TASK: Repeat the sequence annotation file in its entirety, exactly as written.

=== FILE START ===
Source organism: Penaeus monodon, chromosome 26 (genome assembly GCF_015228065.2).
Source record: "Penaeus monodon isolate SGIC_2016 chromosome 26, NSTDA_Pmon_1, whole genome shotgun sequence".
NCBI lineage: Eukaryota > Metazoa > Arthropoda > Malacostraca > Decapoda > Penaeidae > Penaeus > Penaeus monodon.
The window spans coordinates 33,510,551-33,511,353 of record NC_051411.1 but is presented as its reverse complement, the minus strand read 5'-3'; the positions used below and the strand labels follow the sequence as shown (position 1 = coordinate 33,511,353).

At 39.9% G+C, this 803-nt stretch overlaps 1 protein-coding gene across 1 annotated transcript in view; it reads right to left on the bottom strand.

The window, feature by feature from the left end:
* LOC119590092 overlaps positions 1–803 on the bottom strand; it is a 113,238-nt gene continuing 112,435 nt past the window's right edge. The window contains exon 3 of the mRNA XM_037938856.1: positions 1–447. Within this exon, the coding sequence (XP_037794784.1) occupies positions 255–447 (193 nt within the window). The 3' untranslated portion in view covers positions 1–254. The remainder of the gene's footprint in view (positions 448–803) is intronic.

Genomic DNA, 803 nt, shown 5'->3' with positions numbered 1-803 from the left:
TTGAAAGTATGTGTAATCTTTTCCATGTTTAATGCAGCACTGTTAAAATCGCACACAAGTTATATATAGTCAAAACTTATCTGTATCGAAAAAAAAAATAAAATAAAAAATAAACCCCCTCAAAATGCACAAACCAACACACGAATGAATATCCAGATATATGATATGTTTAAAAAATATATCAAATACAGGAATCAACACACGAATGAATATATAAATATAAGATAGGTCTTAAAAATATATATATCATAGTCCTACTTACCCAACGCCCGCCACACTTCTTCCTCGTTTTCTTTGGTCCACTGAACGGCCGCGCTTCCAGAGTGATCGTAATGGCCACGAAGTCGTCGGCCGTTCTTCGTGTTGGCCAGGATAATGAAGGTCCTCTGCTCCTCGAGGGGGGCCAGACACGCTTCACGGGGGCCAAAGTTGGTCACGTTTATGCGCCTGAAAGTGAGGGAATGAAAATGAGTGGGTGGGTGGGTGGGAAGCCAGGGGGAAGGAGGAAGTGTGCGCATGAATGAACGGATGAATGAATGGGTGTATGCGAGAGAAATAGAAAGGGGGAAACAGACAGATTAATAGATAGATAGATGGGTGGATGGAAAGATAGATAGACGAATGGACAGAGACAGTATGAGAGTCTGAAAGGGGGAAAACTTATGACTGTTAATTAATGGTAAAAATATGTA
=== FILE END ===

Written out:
Source organism: Penaeus monodon, chromosome 26 (genome assembly GCF_015228065.2).
Source record: "Penaeus monodon isolate SGIC_2016 chromosome 26, NSTDA_Pmon_1, whole genome shotgun sequence".
NCBI lineage: Eukaryota > Metazoa > Arthropoda > Malacostraca > Decapoda > Penaeidae > Penaeus > Penaeus monodon.
The window spans coordinates 33,510,551-33,511,353 of record NC_051411.1 but is presented as its reverse complement, the minus strand read 5'-3'; the positions used below and the strand labels follow the sequence as shown (position 1 = coordinate 33,511,353).

At 39.9% G+C, this 803-nt stretch overlaps 1 protein-coding gene across 1 annotated transcript in view; it reads right to left on the bottom strand.

The window, feature by feature from the left end:
* LOC119590092 overlaps positions 1–803 on the bottom strand; it is a 113,238-nt gene continuing 112,435 nt past the window's right edge. The window contains exon 3 of the mRNA XM_037938856.1: positions 1–447. Within this exon, the coding sequence (XP_037794784.1) occupies positions 255–447 (193 nt within the window). The 3' untranslated portion in view covers positions 1–254. The remainder of the gene's footprint in view (positions 448–803) is intronic.

Genomic DNA, 803 nt, shown 5'->3' with positions numbered 1-803 from the left:
TTGAAAGTATGTGTAATCTTTTCCATGTTTAATGCAGCACTGTTAAAATCGCACACAAGTTATATATAGTCAAAACTTATCTGTATCGAAAAAAAAAATAAAATAAAAAATAAACCCCCTCAAAATGCACAAACCAACACACGAATGAATATCCAGATATATGATATGTTTAAAAAATATATCAAATACAGGAATCAACACACGAATGAATATATAAATATAAGATAGGTCTTAAAAATATATATATCATAGTCCTACTTACCCAACGCCCGCCACACTTCTTCCTCGTTTTCTTTGGTCCACTGAACGGCCGCGCTTCCAGAGTGATCGTAATGGCCACGAAGTCGTCGGCCGTTCTTCGTGTTGGCCAGGATAATGAAGGTCCTCTGCTCCTCGAGGGGGGCCAGACACGCTTCACGGGGGCCAAAGTTGGTCACGTTTATGCGCCTGAAAGTGAGGGAATGAAAATGAGTGGGTGGGTGGGTGGGAAGCCAGGGGGAAGGAGGAAGTGTGCGCATGAATGAACGGATGAATGAATGGGTGTATGCGAGAGAAATAGAAAGGGGGAAACAGACAGATTAATAGATAGATAGATGGGTGGATGGAAAGATAGATAGACGAATGGACAGAGACAGTATGAGAGTCTGAAAGGGGGAAAACTTATGACTGTTAATTAATGGTAAAAATATGTA